January 2015 Debt Update

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January 2015 debt updateI’m happy to finally be able to write this post. I’m excited and ready to get the ball rolling. Today is the day that I finally start the debt repayment plan back up. It has been over a year since my last debt update. It’s time to seriously get this thing rolling. Let’s get to the January 2015 debt update.

At this moment, I currently have over $72,000 worth of debt. That’s a lot of freaking money. You may be wondering how it got that high. I didn’t take out the maximum amount of student loans or go crazy with credit cards. My biggest problem was interest and late fees specifically with my student loans. I seriously didn’t take the loans serious my first couple of years out of college. With interest and late fees, the loan amounts have increased significantly. One day I realized that for me to start making real moves in life I can’t have debt anymore.

If you’ve read my previous posts you’ll remember where I said that I still plan to have some sort of life while I’m paying off these loans. I still feel that way. I will be using principles from Dave Ramsey’s Total Money Makeover and T. Harv Eker’s Secrets of The Millionaire Mind. I will be paying off my debt from smallest to largest using the debt snowball effect. Here is a post explaining what the debt snowball. Like I stated above, I plan to still have a life. I won’t be wasting much money. I will cook and be home a lot more. The one thing that I won’t stop doing is traveling, though. It’s my addiction. I only travel 3-4 times per year anyway.

How do I plan to make this happen?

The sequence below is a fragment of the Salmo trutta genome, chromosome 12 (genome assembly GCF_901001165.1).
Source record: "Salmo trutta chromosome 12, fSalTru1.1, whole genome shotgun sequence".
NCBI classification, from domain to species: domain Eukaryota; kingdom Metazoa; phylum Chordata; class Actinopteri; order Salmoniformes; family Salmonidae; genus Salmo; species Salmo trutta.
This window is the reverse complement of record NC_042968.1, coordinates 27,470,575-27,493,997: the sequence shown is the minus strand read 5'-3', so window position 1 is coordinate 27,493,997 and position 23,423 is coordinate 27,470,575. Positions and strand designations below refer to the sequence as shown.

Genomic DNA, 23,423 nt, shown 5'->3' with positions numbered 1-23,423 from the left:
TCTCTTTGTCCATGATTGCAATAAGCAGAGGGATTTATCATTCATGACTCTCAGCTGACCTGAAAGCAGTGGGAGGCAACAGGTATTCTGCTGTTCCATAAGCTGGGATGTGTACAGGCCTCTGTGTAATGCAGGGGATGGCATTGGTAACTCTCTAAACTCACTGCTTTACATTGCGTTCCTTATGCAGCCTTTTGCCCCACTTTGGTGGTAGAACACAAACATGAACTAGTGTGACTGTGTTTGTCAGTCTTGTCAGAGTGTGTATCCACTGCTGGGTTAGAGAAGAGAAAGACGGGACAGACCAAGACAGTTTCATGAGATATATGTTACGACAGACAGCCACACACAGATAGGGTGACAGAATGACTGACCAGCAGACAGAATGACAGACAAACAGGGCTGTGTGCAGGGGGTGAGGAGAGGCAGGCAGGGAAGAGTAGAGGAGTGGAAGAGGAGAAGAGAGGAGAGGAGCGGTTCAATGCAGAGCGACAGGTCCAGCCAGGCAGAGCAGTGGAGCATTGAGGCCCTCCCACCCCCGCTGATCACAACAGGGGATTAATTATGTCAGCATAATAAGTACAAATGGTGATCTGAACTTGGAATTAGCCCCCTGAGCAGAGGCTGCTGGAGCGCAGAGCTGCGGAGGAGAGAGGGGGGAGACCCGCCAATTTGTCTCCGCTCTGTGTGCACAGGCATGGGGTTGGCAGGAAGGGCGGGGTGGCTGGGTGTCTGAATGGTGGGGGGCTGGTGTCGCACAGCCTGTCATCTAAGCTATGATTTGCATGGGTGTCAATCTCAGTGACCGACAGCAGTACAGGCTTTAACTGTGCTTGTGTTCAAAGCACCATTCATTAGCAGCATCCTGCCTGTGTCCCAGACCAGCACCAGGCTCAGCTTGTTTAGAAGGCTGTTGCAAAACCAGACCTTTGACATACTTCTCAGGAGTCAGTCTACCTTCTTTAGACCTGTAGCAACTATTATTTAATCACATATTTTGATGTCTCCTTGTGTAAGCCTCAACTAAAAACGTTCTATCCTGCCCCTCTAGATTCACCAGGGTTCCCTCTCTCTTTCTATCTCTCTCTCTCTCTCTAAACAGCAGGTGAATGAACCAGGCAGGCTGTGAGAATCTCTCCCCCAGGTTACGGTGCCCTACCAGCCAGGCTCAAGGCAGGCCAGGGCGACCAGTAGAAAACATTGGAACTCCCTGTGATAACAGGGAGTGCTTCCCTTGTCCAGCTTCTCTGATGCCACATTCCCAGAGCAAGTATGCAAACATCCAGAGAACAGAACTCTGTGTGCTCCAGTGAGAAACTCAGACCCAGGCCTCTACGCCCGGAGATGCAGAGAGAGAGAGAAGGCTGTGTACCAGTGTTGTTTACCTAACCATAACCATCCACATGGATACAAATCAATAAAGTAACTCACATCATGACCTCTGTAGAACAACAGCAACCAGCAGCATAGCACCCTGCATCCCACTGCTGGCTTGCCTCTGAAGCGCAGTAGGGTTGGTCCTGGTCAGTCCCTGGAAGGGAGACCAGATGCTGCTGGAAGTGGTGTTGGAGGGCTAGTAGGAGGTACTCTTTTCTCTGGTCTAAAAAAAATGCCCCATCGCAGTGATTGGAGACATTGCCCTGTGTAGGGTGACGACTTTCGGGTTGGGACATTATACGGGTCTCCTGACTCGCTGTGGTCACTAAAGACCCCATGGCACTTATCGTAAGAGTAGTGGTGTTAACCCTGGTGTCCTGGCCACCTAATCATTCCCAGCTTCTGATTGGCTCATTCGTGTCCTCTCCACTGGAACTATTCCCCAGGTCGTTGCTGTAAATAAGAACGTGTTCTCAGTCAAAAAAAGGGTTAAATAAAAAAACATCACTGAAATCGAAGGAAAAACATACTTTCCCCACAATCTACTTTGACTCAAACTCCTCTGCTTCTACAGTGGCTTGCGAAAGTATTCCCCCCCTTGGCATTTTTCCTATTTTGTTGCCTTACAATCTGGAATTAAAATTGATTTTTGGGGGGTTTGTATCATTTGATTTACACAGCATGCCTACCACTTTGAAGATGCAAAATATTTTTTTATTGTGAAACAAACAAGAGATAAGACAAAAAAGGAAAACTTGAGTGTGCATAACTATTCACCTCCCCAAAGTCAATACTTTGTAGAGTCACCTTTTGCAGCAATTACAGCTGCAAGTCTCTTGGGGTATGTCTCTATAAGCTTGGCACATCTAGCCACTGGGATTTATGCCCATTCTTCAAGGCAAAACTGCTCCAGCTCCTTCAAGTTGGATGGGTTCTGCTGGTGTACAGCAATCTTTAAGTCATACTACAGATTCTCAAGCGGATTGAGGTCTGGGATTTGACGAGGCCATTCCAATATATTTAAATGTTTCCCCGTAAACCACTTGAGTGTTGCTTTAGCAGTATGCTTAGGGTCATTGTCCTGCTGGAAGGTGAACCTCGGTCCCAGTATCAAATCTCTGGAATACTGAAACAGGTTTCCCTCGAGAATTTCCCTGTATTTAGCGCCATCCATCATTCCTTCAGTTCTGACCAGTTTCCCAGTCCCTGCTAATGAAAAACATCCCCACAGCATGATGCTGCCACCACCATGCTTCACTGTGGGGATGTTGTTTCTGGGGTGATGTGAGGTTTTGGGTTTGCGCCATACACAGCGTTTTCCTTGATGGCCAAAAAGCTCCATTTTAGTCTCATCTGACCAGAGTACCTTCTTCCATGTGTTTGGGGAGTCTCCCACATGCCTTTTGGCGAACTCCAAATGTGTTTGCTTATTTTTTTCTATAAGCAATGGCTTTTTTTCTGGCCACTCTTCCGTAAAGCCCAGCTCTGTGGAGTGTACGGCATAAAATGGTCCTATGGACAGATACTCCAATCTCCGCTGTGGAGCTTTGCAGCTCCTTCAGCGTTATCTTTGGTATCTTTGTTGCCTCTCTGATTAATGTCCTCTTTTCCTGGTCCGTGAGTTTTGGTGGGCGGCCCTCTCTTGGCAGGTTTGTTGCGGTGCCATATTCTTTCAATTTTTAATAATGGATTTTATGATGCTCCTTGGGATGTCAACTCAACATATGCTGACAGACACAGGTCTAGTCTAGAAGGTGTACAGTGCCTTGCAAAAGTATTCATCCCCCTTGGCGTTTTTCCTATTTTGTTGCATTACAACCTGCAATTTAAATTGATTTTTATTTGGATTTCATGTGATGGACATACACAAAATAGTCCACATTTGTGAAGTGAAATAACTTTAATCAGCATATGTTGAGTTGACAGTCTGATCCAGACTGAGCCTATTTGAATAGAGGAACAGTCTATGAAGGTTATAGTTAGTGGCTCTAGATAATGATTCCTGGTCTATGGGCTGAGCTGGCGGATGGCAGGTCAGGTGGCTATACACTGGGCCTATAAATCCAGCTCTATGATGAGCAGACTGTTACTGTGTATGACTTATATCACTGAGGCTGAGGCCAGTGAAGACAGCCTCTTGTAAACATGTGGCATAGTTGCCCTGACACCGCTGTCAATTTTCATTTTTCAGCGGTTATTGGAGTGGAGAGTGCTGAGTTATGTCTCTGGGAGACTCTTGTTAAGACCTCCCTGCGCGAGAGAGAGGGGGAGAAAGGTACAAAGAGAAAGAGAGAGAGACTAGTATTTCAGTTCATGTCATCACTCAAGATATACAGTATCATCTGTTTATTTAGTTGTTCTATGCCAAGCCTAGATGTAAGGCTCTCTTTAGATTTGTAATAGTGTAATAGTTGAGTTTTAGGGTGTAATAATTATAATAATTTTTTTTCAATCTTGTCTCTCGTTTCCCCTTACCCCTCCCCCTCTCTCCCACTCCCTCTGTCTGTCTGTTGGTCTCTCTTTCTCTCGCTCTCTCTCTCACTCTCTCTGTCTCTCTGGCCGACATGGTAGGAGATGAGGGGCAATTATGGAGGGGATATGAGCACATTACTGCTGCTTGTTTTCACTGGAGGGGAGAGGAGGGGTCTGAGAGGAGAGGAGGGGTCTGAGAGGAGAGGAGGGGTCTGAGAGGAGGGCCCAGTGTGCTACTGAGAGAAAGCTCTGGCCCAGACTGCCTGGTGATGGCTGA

The first thing I plan on doing is going back on The Price is Right (Just kidding). I plan to continue to create multiple streams of income.  I have a full-time 9-5 job. I am looking for a part-time gig to work a couple of days each week. I am selling multiple items on eBay. I am also looking to make more money online. Finally, I will continue to sell t-shirts at my NomadTees big cartel store.

Some people think I’m crazy. I’ve heard people say forget them loans and just wait for them to be forgiven in 10 years since I work in higher ed. Forget that. That’s not an option; I plan on being debt-free before then.

I want to make this happen by October 17th, 2018. That is 3 years and 9 months from today. That will also be my 35th birthday. Having no more student loan debt will be a hell of a birthday gift.

The debts that I will be eliminating are my Sallie Mae student loans, Discover credit card, Loan 2, Wells Fargo loan, Bank of America credit card, Credit Union Loan, and Fed student loans.  (Note. The Fed loans are currently in deferment. I still plan on putting $50-$100 $10-$20 on them each month.) Below is a chart of the debt.

I have a long way ahead of me. One of the key things that I learned from last year was to “Do what others won’t do“. Well here goes. Make sure you check back for my monthly updates!

You can view all my debt updates here.


  1. Good luck! I am sure with determination, you will be able to do it. It’s also good that you will take time to enjoy what you like. Travel. 🙂

  2. Wow! I am so impressed that you are so proactive with this Jason!!! And have taken full responsibility… Think I’ll check out those T-shirts too! I’m looking forward to the updates!!

  3. Paying off debts is a big decision! It can be tough, but really rewarding at the end of it. Being debt-free is a great feeling. Good luck on your goals!

    1. Thank you. I have a long way to go but I can’t wait to feel that feeling.

  4. I don’t have as much debt as you but I have been paying down the divorce debt for years and I can now see the light at the end of the tunnel. I also paid more money on the lowest bill and once that bill was paid off I added that money to what I was paying on the next lowest bill to Pau that one off faster. It’s those little nagging 50 – 150 dollar bills that kill your bank account. Once you knock those out things get a little easier. Good luck

  5. Hi Jason

    Debt isn’t cool at all and being debt free is a worthy goal. I commend you for taking the time to create a plan and also initiating your plan this year kudos.

    I hope you have blogs that you are following that help you save more. You can check out tips by frugalsoldier.com by Nathaniel or frugalforeveryone.ca by Lenie showing your money saving shopping tips.

    Thanks for sharing. Looking forward to keep tabs of your progress.

    1. Thanks for the suggestions. I am following a lot of money blogs.